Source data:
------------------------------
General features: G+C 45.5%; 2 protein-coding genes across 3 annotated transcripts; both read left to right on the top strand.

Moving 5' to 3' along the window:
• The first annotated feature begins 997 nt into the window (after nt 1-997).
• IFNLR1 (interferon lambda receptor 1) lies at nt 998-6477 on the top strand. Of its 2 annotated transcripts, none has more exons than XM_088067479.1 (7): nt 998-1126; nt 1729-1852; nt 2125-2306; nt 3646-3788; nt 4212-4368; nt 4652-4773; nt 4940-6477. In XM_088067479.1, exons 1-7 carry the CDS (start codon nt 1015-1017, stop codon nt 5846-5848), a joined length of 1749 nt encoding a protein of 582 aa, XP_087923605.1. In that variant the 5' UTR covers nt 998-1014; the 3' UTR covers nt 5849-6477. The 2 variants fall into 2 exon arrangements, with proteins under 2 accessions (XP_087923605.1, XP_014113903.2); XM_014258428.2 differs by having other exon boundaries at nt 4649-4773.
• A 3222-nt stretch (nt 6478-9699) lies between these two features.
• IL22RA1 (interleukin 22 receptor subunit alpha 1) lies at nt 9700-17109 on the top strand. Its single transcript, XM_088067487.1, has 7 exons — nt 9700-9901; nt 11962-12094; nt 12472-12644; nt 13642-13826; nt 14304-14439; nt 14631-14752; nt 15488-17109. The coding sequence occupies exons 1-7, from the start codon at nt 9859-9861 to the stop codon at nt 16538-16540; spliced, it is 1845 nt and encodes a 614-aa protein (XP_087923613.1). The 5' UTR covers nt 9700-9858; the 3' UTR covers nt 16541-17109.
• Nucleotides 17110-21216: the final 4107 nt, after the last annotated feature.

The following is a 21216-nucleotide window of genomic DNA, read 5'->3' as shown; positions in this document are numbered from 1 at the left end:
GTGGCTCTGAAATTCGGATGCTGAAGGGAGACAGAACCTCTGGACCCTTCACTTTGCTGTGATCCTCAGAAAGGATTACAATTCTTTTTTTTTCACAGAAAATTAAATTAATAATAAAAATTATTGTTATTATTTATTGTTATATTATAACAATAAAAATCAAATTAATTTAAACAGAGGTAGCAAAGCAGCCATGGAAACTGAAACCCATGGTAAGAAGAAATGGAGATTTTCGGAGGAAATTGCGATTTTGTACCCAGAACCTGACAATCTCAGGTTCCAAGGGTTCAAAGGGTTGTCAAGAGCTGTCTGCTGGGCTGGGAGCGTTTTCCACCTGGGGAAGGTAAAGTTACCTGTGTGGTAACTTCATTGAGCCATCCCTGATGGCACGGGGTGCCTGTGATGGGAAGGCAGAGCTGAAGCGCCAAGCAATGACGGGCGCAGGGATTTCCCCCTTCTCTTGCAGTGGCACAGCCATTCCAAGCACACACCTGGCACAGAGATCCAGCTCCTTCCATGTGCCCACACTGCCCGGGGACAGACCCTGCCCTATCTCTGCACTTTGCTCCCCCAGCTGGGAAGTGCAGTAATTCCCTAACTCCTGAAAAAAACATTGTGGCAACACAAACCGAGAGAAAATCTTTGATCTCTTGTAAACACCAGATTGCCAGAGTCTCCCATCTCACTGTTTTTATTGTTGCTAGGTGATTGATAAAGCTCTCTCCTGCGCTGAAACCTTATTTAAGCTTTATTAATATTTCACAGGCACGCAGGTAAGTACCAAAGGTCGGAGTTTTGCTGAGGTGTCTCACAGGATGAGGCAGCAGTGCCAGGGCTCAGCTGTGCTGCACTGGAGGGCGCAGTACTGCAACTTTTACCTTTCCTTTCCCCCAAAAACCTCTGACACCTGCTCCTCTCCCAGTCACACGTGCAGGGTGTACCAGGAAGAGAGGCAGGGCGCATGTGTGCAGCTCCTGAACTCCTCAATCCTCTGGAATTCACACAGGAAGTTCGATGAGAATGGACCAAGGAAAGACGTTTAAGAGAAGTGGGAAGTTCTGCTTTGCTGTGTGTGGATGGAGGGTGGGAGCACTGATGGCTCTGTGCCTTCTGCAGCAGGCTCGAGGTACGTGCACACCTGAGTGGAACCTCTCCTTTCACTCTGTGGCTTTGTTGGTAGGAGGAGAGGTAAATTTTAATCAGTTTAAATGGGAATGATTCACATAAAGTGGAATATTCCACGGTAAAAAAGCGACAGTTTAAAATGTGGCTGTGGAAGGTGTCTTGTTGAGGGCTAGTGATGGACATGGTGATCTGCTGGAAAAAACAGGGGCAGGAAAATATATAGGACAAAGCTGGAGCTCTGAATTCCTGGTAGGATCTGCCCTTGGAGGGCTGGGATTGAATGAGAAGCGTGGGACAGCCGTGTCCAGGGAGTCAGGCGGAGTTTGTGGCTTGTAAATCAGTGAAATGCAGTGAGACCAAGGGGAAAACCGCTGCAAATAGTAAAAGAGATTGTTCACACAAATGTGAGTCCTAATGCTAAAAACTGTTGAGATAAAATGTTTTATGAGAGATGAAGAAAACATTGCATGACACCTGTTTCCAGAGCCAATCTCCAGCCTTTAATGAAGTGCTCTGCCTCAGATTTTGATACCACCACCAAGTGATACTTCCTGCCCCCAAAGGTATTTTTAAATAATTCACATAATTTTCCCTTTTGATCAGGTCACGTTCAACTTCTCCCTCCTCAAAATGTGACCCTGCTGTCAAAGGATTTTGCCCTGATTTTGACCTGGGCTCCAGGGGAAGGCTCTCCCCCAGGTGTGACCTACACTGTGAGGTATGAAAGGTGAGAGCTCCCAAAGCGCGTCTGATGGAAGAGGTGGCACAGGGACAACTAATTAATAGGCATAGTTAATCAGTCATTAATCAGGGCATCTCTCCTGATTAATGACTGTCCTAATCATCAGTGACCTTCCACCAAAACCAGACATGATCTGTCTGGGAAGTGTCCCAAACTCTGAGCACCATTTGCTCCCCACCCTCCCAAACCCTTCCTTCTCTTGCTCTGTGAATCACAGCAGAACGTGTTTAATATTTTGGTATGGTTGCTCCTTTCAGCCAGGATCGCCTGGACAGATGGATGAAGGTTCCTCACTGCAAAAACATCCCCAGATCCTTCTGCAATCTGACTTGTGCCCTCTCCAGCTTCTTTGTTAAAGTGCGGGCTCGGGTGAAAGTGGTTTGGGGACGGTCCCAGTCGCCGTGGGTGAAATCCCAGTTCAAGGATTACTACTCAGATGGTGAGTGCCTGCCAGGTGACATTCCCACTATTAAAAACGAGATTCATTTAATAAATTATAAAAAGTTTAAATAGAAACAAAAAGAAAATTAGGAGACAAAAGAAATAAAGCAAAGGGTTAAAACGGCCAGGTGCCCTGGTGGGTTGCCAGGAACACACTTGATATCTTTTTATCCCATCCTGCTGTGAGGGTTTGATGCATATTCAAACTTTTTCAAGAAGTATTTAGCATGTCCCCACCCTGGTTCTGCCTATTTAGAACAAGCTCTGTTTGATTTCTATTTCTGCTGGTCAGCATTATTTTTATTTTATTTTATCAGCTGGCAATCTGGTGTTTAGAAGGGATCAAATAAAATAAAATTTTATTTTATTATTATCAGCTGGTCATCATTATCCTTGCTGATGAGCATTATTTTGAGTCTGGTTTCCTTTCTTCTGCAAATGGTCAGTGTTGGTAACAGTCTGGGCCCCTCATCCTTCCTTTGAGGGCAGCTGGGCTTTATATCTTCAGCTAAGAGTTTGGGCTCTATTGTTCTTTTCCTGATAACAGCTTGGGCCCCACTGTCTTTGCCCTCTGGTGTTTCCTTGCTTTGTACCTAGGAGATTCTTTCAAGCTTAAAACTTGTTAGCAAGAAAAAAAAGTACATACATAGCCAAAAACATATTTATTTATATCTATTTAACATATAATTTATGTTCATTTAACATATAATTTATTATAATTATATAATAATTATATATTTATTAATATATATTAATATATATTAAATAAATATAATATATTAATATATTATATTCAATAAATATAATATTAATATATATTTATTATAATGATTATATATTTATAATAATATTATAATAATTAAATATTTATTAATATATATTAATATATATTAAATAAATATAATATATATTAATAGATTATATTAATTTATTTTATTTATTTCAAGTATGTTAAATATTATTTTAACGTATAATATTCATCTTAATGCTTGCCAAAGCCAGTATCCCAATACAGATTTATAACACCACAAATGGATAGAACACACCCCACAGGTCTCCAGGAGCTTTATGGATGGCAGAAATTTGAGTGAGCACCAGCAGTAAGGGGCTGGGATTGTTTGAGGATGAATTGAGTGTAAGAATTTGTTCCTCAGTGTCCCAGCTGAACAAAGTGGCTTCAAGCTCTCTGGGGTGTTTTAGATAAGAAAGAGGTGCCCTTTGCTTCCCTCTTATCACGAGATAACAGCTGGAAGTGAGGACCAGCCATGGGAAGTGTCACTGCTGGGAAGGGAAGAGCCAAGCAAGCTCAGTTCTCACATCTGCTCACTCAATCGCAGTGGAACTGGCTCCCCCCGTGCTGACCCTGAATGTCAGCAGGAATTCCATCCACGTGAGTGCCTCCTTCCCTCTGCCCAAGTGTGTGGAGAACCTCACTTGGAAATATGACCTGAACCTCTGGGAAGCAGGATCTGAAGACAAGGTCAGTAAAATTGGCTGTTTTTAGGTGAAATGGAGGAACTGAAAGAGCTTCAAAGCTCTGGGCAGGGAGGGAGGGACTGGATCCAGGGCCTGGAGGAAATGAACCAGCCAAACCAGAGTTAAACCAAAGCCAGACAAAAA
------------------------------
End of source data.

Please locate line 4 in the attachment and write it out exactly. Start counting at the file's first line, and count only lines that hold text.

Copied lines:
• IFNLR1 (interferon lambda receptor 1) lies at nt 998-6477 on the top strand. Of its 2 annotated transcripts, none has more exons than XM_088067479.1 (7): nt 998-1126; nt 1729-1852; nt 2125-2306; nt 3646-3788; nt 4212-4368; nt 4652-4773; nt 4940-6477. In XM_088067479.1, exons 1-7 carry the CDS (start codon nt 1015-1017, stop codon nt 5846-5848), a joined length of 1749 nt encoding a protein of 582 aa, XP_087923605.1. In that variant the 5' UTR covers nt 998-1014; the 3' UTR covers nt 5849-6477. The 2 variants fall into 2 exon arrangements, with proteins under 2 accessions (XP_087923605.1, XP_014113903.2); XM_014258428.2 differs by having other exon boundaries at nt 4649-4773.